Image via Irish Times
The doors of the Irish Film Institute will be closed today as a mark of respect to Pete Walsh, the IFI programmer who died last week. A passionate cinephile, Pete spent 18 years shaping Dublin’s film culture and it’s clear from the stream of tributes which have emerged over the weekend that he was hugely valued in this role. (See Donald Clarke’s tribute for the Irish Times.)
Birmingham also has plenty to thank Pete Walsh for. He was involved in the early days of the city’s Arts Lab, gathering an eclectic programme of international and underground film for “the world’s most uncomfortable cinema” at their Tower Street space, then stayed onboard as they moved to new premises on Holt Street and finally to the Triangle – a fondly-remembered but short-lived arthouse cinema on the Aston University campus. (This 1988 video by Dave Harte includes an interview with Pete at the venue.) When I talked to him in the IFI bar a couple of years back he had many good memories of his years in Birmingham, in particular the ‘lost weekend’ which Dennis Hopper spent in the city in the early 80s.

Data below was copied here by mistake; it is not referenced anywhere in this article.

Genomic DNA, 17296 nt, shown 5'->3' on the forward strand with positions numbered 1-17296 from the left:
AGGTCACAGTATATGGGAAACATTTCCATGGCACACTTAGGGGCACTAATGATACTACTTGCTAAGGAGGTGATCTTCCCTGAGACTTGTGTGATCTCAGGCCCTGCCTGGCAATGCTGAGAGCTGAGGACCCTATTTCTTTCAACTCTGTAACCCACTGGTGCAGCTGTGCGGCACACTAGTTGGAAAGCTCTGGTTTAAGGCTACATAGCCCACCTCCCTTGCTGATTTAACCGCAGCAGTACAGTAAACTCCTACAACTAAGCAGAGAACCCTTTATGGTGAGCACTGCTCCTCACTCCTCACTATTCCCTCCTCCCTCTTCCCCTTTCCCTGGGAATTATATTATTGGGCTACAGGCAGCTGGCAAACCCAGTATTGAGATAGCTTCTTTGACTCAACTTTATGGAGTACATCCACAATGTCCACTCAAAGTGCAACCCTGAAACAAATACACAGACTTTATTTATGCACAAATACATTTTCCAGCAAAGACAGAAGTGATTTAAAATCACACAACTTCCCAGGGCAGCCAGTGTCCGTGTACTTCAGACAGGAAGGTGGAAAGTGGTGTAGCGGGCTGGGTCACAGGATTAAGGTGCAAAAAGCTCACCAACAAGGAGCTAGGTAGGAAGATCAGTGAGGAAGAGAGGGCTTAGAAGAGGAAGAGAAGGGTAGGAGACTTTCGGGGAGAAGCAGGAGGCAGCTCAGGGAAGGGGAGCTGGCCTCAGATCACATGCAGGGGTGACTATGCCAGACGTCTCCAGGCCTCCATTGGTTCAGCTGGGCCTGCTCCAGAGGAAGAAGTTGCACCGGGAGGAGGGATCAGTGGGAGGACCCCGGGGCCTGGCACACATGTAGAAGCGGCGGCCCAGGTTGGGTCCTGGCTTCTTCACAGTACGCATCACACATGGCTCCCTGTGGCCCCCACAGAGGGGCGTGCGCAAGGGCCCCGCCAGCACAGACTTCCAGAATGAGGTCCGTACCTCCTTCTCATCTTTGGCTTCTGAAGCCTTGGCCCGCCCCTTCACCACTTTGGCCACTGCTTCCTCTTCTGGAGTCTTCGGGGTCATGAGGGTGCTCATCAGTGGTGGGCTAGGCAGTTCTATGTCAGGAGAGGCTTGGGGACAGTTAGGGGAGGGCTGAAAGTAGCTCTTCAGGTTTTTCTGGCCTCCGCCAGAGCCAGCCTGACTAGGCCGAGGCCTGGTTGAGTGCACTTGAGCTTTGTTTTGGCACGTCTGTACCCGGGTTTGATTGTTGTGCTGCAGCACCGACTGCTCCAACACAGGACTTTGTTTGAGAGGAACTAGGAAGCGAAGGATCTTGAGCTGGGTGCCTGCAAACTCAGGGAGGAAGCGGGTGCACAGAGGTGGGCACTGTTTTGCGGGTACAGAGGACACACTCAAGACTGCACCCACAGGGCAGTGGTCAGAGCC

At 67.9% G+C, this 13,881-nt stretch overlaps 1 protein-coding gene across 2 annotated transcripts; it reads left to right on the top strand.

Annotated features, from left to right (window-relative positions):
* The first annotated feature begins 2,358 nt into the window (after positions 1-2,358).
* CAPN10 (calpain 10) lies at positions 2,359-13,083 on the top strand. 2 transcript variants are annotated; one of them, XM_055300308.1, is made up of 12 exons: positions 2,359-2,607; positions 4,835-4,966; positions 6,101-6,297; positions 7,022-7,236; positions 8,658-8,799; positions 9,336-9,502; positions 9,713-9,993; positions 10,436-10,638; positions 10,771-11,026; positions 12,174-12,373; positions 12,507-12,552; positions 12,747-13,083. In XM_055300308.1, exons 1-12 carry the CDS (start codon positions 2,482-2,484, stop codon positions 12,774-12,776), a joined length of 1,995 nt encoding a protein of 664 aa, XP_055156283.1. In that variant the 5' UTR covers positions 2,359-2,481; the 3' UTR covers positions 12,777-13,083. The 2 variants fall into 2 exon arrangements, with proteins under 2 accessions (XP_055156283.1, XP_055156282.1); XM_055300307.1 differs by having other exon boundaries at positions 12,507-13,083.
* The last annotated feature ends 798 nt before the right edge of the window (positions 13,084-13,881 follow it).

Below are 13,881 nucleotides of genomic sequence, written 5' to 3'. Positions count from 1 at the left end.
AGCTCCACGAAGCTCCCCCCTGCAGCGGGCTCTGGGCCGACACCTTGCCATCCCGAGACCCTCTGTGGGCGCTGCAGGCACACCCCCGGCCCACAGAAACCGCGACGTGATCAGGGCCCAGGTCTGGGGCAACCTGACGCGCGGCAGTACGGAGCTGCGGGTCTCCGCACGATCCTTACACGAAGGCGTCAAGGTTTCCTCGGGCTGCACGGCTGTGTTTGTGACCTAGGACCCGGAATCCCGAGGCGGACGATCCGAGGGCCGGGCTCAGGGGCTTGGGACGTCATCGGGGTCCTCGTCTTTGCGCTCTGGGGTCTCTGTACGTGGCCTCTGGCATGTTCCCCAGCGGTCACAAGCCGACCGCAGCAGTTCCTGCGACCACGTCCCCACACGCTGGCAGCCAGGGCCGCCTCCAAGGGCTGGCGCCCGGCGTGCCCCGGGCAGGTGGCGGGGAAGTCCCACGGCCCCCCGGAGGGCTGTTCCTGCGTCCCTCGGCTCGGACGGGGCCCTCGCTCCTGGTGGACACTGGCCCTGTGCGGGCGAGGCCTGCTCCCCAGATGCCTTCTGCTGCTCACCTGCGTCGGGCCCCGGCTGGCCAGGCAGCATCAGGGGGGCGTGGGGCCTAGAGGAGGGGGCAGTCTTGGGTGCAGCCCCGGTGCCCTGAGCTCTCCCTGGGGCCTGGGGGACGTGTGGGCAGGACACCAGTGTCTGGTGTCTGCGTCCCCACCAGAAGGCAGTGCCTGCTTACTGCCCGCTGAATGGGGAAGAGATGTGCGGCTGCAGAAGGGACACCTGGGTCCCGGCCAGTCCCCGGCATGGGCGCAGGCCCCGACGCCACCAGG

As you may know Flatpack celebrates a ‘patron saint’ at each festival, and next March we’re paying tribute to the Arts Lab. This will be an opportunity to doff a cap to all the work that Pete did here, but more broadly to explore the amazing range of things that went on there (from experimental music to eye-popping poster art – see below). Watch this space for more details.